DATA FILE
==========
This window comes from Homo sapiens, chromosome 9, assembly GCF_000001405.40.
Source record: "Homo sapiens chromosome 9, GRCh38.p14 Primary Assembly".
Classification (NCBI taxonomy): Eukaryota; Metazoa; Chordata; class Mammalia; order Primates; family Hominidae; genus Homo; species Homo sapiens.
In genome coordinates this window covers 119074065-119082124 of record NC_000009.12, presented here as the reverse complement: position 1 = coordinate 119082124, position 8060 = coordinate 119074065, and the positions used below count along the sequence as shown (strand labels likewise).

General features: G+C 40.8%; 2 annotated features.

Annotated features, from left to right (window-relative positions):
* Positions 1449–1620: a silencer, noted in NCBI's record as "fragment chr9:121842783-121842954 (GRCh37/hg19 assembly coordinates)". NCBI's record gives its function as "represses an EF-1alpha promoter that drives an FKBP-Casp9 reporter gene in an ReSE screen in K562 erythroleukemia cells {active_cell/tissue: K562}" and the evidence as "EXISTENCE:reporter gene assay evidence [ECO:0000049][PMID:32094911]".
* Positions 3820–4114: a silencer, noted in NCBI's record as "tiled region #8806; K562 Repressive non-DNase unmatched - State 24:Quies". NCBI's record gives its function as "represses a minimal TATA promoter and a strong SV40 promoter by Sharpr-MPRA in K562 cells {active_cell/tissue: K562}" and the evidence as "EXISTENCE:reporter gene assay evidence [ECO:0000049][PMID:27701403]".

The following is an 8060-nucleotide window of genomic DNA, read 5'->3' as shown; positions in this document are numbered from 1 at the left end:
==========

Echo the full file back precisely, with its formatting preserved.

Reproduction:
This window comes from Homo sapiens, chromosome 9, assembly GCF_000001405.40.
Source record: "Homo sapiens chromosome 9, GRCh38.p14 Primary Assembly".
Classification (NCBI taxonomy): Eukaryota; Metazoa; Chordata; class Mammalia; order Primates; family Hominidae; genus Homo; species Homo sapiens.
In genome coordinates this window covers 119074065-119082124 of record NC_000009.12, presented here as the reverse complement: position 1 = coordinate 119082124, position 8060 = coordinate 119074065, and the positions used below count along the sequence as shown (strand labels likewise).

General features: G+C 40.8%; 2 annotated features.

Annotated features, from left to right (window-relative positions):
* Positions 1449–1620: a silencer, noted in NCBI's record as "fragment chr9:121842783-121842954 (GRCh37/hg19 assembly coordinates)". NCBI's record gives its function as "represses an EF-1alpha promoter that drives an FKBP-Casp9 reporter gene in an ReSE screen in K562 erythroleukemia cells {active_cell/tissue: K562}" and the evidence as "EXISTENCE:reporter gene assay evidence [ECO:0000049][PMID:32094911]".
* Positions 3820–4114: a silencer, noted in NCBI's record as "tiled region #8806; K562 Repressive non-DNase unmatched - State 24:Quies". NCBI's record gives its function as "represses a minimal TATA promoter and a strong SV40 promoter by Sharpr-MPRA in K562 cells {active_cell/tissue: K562}" and the evidence as "EXISTENCE:reporter gene assay evidence [ECO:0000049][PMID:27701403]".

The following is an 8060-nucleotide window of genomic DNA, read 5'->3' as shown; positions in this document are numbered from 1 at the left end: